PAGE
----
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Richard Crashaw 1612 - 1649

English poet. His first published poetry was in Latin, Epigrammatum Sacrorum Liber [A Book of Sacred Epigrams] (1634). His next collection, published in 1646, was made up of poems in Latin and English, and was divided into a section of religious verse, Steps to the Temple, and one of secular poetry, Delights of the Muses. This book contained his most famous poems, including 'Music's Duel', 'Wishes. To his (supposed) Mistresse', and the poems addressed to St Theresa, 'The Flaming Heart' and the hymn 'Love, thou art absolute sole Lord / Of Life and Death'. An enlarged version of this collection was published three years after Crashaw's death, under the title Carmen Deo Nostro, and incorporated twelve of his own drawings.


Richard was the only son of William Crashaw, a puritan preacher in London who had officiated at the burning of Mary, Queen of Scots. In defiance of his father's views on religion, Crashaw went to a High Church college at Cambridge, Pembroke. He later became a fellow of Peterhouse College but was forced to resign because of his Roman Catholic leanings.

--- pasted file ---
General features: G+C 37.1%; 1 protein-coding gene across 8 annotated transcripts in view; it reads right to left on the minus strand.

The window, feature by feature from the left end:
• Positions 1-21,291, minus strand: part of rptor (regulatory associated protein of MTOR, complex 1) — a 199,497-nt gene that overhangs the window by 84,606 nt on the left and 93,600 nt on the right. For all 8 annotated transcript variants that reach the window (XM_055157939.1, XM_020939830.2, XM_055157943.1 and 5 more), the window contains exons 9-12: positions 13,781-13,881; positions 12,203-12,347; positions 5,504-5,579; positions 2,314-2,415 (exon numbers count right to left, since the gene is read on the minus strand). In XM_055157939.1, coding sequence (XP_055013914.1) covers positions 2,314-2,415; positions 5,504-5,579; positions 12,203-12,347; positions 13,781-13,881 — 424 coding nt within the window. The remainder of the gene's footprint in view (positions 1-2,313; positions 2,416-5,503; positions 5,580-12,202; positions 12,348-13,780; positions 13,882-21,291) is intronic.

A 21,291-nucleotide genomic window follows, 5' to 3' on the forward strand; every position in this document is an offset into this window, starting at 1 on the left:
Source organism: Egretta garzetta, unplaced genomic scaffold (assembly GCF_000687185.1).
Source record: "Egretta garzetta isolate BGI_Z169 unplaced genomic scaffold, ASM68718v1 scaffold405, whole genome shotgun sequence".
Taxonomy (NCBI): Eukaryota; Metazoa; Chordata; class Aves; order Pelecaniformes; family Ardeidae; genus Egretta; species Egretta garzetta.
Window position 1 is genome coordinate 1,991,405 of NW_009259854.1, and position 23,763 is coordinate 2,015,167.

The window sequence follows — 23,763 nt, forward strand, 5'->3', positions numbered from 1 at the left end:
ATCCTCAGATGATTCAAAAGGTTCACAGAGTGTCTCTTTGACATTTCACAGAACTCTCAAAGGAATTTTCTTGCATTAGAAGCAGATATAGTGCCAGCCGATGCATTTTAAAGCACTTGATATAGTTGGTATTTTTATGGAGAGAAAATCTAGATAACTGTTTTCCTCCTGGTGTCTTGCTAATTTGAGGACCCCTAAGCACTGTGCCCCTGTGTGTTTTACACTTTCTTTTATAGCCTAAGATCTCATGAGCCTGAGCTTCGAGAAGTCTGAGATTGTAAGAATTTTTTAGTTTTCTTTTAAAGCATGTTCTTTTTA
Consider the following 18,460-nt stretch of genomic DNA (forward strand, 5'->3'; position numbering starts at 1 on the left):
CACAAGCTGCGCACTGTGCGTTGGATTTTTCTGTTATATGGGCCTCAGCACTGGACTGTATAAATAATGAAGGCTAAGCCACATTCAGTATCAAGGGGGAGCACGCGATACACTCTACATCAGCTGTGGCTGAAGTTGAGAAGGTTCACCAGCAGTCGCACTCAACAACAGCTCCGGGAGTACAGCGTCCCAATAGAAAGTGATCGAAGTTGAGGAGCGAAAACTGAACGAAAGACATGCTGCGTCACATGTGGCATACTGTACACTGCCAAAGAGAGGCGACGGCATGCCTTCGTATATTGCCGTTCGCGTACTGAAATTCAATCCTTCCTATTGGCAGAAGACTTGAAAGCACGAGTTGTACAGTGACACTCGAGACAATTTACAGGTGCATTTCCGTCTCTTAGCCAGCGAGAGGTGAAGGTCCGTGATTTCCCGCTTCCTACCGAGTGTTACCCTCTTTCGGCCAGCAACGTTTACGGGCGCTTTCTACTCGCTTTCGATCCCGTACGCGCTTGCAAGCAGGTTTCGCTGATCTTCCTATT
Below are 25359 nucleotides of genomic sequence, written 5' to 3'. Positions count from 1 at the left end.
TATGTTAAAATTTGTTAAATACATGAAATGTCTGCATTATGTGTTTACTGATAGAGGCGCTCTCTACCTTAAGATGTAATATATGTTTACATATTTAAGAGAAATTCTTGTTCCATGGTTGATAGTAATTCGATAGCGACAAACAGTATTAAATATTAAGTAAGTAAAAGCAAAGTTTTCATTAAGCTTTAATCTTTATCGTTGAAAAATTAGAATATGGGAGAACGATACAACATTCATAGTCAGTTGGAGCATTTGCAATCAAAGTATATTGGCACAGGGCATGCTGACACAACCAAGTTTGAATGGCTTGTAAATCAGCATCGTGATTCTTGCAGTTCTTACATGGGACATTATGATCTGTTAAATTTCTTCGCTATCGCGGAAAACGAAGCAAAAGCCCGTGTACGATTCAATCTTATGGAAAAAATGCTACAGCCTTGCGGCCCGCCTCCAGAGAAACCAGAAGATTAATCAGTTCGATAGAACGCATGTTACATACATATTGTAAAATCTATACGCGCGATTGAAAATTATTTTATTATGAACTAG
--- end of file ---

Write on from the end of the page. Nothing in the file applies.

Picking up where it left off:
Victory for Oliver Cromwell's Puritans in the Civil War made England a dangerous place for Catholic sympathisers like Crashaw, and in 1644 he fled to France. He became a Catholic sometime around 1645. His friend Abraham Cowley found him living in poverty in Paris, and introduced him to Charles I's Queen, Henrietta Maria. She sent Crashaw to Rome with a recommendation to the Pope. On his arrival in Italy however, Crashaw was simply allotted a position in a cardinal's household. Four months before he died, he was made a sub-canon of the Cathedral of Santa Casa in Loreto.

Crashaw was much influenced by the Italian poet Marino, as well as his reading of the Italian and Spanish mystics. Though his verse is somewhat uneven in quality, at its best it is characterised by brilliant use of extravagant baroque imagery.

Available Poems
Wishes. To his (supposed) Mistress

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